: Georgia. Florida has won six of
| its last eight games with the de de!
! de! fending SEC champs.
Tulane visits Florida Field Nov. j
! 12, to celebrate homecoming. The j
. | Homecoming game is recommend-1
, ed by the athletic director but is

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last years game against the Se Seminoles.
minoles. Seminoles. Hudson Was the game's
outstanding lineman, blocking a
Seminole punt, and recovering
the ball for Floridh's first score.
He later intercepted a pass
which led to Floridas second
touchdown.
Manning the tackle spots will
be Danny Royal and Dick Brant Brantley.
ley. Brantley. Asa Cox and Lawrin Gian Giannamore
namore Giannamore will be at the guards
with either Bill Hood or Bob

| voted upon by a homecoming com committee
mittee committee of Florida Blue Key repre representitives
sentitives representitives and the faculty chair chair|
| chair| man of the athletic council.
An open date greets the foot foot-1
-1 foot-1 bailers following their SEC excur excursion.
sion. excursion. The week layoff is for bruises
to heal and more time to work
for the second invasion to south
Florida.
"Florida closes the season with
a Thanksgiving weekend bout with
Miami in the Orange Bowl. This
! contest with the Canes is the first
i.<. Miami since 1957.

Wehking opening at center for
the Saurians.
Tomorrows contest will be the
finajl Gainesville appearance for
twelve Gators. Included are ends
Perry McGriff. Edgington, Cap Captain
tain Captain Hudson, and Bob Pracek;
tackle Brantley; guards Asa
Cox and Giannamore; quarter quarterbacks
backs quarterbacks Allen -nd Wayne Wil Williamson;
liamson; Williamson; and halfbacks West Westbrook,
brook, Westbrook, Bobby Joe Green, and
Clyde Butz.

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Sigma Chi Sweeps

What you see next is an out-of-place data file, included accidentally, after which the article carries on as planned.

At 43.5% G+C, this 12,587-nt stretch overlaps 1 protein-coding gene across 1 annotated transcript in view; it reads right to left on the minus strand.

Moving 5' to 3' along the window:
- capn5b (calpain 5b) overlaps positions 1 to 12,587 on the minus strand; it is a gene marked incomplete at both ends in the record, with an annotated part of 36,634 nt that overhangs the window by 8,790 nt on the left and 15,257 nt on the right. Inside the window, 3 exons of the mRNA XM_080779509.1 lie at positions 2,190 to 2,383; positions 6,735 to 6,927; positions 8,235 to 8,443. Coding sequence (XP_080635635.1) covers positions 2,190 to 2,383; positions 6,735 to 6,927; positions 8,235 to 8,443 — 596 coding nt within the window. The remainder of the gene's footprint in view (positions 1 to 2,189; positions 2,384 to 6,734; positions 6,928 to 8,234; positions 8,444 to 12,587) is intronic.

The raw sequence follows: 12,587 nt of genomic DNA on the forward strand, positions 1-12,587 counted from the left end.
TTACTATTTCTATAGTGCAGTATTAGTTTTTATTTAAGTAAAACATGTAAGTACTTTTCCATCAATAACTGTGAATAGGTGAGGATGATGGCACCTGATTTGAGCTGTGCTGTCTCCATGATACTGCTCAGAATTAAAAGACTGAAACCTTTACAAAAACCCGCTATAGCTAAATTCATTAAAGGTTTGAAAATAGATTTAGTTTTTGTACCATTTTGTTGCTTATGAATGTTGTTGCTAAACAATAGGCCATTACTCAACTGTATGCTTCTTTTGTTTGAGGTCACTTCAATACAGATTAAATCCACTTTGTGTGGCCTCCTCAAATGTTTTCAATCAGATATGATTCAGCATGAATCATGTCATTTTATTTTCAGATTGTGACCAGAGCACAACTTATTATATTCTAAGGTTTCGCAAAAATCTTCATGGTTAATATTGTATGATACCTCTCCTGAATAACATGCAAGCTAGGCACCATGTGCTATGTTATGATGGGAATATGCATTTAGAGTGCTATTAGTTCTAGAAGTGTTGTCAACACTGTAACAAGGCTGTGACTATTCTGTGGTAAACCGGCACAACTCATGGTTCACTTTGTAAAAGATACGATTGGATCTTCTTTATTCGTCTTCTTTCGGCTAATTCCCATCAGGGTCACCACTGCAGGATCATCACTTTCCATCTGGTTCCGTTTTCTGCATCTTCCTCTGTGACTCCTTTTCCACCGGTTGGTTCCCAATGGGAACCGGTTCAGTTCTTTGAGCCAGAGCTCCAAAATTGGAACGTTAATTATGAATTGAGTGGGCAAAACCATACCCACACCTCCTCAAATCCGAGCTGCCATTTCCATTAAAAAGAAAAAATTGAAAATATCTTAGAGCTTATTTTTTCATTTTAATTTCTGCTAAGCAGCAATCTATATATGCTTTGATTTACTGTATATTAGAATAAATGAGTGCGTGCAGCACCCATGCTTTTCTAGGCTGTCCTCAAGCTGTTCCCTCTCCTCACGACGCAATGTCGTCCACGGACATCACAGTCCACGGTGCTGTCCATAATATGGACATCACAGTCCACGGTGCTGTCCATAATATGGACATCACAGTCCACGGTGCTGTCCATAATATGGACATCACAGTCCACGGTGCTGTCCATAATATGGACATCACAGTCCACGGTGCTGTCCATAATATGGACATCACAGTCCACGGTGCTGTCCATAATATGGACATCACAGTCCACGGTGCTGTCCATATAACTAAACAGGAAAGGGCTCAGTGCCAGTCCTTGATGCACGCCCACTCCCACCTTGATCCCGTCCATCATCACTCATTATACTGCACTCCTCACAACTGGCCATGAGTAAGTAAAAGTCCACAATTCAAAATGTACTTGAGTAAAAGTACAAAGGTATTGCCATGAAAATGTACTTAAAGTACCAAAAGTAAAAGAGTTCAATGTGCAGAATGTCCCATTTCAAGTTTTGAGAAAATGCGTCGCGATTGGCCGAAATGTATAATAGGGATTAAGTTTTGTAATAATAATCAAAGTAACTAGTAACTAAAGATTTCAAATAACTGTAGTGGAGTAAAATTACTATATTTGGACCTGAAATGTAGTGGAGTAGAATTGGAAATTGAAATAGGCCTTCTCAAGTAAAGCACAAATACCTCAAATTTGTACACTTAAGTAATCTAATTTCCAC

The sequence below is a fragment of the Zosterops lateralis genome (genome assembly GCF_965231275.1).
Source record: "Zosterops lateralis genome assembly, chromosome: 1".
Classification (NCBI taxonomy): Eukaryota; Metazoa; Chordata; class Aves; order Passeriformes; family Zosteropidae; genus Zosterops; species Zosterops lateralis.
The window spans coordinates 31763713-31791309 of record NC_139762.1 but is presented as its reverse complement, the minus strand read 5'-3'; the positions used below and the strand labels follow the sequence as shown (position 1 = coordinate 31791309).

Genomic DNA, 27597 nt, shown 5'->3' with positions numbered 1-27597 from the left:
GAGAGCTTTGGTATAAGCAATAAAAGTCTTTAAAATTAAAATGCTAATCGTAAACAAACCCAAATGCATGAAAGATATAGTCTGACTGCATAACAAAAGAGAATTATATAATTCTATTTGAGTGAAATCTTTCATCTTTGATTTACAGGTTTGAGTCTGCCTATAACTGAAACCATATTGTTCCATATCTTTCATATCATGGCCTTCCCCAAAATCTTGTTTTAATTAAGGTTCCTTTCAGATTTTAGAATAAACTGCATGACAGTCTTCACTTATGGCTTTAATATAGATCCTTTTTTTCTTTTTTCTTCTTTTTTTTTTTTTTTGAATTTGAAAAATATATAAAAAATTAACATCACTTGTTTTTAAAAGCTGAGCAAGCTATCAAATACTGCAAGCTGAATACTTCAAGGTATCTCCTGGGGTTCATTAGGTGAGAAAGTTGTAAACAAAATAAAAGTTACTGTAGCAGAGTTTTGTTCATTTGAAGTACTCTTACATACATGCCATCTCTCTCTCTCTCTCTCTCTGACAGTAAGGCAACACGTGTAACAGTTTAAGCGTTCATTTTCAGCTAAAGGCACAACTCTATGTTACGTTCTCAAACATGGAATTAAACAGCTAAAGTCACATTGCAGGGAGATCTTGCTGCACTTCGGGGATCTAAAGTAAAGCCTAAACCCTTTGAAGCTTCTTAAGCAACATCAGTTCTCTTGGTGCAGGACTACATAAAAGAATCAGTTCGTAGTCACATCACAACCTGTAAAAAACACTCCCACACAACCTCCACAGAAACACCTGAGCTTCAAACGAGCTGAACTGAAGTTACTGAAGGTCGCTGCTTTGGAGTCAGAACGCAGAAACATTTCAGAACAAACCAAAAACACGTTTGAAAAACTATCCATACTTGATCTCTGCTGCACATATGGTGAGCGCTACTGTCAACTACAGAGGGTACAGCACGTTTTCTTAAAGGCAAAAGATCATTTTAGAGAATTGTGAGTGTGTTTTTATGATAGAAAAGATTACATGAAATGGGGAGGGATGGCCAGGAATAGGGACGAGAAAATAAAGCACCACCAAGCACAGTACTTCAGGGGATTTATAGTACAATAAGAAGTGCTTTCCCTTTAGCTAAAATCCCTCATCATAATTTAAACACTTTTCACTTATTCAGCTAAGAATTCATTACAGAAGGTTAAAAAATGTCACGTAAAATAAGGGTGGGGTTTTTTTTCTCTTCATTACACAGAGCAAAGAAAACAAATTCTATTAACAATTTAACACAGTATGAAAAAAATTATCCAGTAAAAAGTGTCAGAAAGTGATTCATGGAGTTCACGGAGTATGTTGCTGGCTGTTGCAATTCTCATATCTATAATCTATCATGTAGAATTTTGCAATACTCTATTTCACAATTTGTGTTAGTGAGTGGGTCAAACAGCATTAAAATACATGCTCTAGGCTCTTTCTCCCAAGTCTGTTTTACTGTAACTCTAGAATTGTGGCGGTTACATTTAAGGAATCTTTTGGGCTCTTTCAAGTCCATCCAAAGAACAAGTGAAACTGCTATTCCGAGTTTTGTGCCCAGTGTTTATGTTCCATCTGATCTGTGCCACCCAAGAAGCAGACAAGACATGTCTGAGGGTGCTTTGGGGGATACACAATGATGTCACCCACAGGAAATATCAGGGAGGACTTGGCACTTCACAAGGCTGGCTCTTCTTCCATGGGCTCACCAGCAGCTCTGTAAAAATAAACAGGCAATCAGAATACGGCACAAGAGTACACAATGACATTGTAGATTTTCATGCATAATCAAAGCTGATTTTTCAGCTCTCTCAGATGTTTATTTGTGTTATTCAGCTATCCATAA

Orange League Track

Sigma Chi swept Orange Lea-!
gue Track to take home their se-|
cond consecutive intramural tro-!
phy and take over the league lead. 1
Sigma Nu was runner-up for ;
Orange loop honors.
Charlie Oats with a first in the
broad jump and second in the
low hurdles, and Bucky Brown
with a first in the 100 yard dash
paced the Sigma Chis to victory.
A first in the shot put by Roger
Sheilds and a second in the 440
yard relay clinched the Sigs win.
Outstanding individual perform-,
er for Sigma Nu was Fred Jansen,
taking first in both the 60 yd.!
dash and the 220 yd. dash. Jim'

j ~ j
(EDITORS NOTE: Because of a lack of space ami a total
agreement on the football games to be played this weekend,
there will be no prediction column appearing in this issue. Both
prognosticators selected Florida by wide margins. Both hav
identical season marks of 70-38-4 for a .043 picking percentage. >

i The Florida Alligator, Fri., Nov. 20, 1959

Page 6

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-MURAL SCENE SCENE

Cooney's time of 2:09.8 took I the
880 yd. run.
In the Blue League, a team
effort by Pi Kappa Phi. including
three first place finishes, gave
them a clear cut track title. seta
Theta Pi. Theta Chi. and Chi Phi
filled the next three berths.
I
Georgia Seagle Hall took off offcampus
campus offcampus honors followed by New Newman
man Newman Club. Wesley, and CLO.
The Olympian Club was wa\ otlt
front with six first places to jeap jeapture
ture jeapture the Independent League
Track laurals with ease.